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Through Lavish Welcomes, Asian Countries Cracked the Trump Code

U.S. News & World Report logo U.S. News & World Report 15/11/2017 Paul D. Shinkman

President Donald Trump (R) and his Vietnamese counterpart Tran Dai Quang (L) smile to Vietnamese officials during a welcoming ceremony at the Presidential Palace in Hanoi on November 12, 2017.: President Donald Trump and his Vietnamese counterpart Tran Dai Quang smile during a welcoming ceremony at the Presidential Palace in Hanoi, Vietnam, on Sunday. © Luong Thai Linh/AFP/Getty Images President Donald Trump and his Vietnamese counterpart Tran Dai Quang smile during a welcoming ceremony at the Presidential Palace in Hanoi, Vietnam, on Sunday. World leaders flattered and feted President Donald Trump on his recent extended tour through Asia, seemingly cracking the code on how to attain America's attention under his administration. But with a trip that was long on memorable photo ops and short on substantive policy announcements, it's still unclear what either side is getting out of such a strategy.

Trump used language like "magnificent" to describe his reception throughout his Asia tour, perhaps most glowingly the lavish welcome he received in China from President Xi Jinping, who welcomed him with military parades, cheering bands of children and tours through some of China's most grandiose monuments.

"I already had people calling from all parts of the world," Trump said last week of his reception in a country that on the campaign trail he claimed was "raping" the American economy. "They were watching. Nothing you can see is so beautiful."

Trump has boasted that he returned to the U.S. with billions in trade deals – some of which were already under negotiation before he became president – and a broader consensus on how to handle the North Korean threat.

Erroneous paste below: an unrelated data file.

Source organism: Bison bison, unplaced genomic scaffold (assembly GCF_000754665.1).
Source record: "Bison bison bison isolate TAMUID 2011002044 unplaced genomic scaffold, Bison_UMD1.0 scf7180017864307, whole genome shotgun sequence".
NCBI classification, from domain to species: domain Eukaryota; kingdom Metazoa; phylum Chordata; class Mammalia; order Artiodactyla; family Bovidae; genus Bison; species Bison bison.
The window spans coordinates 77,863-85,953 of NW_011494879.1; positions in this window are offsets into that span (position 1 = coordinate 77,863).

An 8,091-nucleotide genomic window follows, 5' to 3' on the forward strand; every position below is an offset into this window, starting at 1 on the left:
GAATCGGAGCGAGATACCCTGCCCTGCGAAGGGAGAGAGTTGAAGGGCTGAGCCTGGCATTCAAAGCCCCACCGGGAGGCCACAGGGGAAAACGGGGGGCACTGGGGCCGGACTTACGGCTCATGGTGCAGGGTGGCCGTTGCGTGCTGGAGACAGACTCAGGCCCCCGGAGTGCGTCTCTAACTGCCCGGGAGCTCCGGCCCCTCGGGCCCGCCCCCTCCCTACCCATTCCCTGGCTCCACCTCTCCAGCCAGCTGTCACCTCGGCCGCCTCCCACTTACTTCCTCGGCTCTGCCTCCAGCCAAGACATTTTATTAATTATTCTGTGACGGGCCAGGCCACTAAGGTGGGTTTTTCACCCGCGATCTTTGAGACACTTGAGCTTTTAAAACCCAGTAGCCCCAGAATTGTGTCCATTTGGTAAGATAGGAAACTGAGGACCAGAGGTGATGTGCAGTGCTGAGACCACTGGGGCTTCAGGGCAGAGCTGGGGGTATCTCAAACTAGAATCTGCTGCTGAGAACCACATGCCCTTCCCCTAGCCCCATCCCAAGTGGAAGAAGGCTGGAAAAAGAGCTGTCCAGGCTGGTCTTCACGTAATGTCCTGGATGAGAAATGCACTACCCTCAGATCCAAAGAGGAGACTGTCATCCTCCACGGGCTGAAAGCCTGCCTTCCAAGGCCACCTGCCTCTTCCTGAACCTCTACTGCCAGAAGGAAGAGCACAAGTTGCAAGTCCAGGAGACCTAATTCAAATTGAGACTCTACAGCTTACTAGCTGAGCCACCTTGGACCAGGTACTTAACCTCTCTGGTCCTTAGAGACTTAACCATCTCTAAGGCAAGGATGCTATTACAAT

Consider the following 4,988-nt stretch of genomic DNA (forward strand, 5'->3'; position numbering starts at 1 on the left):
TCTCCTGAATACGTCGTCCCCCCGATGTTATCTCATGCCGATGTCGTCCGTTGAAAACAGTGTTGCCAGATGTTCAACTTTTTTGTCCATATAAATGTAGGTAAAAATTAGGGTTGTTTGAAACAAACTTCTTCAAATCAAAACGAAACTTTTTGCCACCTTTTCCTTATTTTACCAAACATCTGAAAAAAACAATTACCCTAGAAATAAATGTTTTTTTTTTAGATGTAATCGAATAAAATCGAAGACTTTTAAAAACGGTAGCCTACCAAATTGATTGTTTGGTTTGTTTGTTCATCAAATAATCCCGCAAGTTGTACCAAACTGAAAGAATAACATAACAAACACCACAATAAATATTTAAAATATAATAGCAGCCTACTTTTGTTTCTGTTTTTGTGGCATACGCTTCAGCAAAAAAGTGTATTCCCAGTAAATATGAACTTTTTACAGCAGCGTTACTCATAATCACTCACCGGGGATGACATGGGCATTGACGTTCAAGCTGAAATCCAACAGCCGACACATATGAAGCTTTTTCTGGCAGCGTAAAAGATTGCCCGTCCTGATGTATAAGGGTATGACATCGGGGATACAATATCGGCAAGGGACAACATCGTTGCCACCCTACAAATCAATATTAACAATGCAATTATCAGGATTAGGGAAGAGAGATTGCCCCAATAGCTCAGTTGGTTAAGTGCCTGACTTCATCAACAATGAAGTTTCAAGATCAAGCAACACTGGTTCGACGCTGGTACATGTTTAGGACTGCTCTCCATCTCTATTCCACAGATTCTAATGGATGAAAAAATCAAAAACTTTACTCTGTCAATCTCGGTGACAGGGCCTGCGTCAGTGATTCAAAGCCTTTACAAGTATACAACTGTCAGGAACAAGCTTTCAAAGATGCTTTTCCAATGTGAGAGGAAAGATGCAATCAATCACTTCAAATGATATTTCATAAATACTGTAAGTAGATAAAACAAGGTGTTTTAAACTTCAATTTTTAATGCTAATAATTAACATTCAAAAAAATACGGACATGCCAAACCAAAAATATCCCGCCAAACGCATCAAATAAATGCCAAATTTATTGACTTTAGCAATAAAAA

In Japan, Prime Minister Shinzo Abe presented Trump with custom gold and white hats in the Make America Great Again style to honor what he hoped would be a strengthened alliance with the U.S., before hosting Trump for a steak dinner and a round of golf. Trump described Abe as "wonderful" and touted Japan's pledges to purchase U.S. energy and military equipment.

Even U.S. military leaders, ever conscious of the president's ability to loosen purse strings tied tight by Congress, seemed to catch on to the routine, presenting the commander in chief at Yokota Air Base in Japan with a customized bomber jacket at an impromptu ceremony.

"I don't think anybody would be confused about how to deal with Trump, you have to play to his vanity," says Dimitar Gueorguiev, a China expert with Syracuse University's Maxwell School of Citizenship and Public Affairs.

But the extent to which Asian partners and rivals truly feel more cooperative, however, will become evident in the coming months – no matter how graciously they greeted the U.S. president.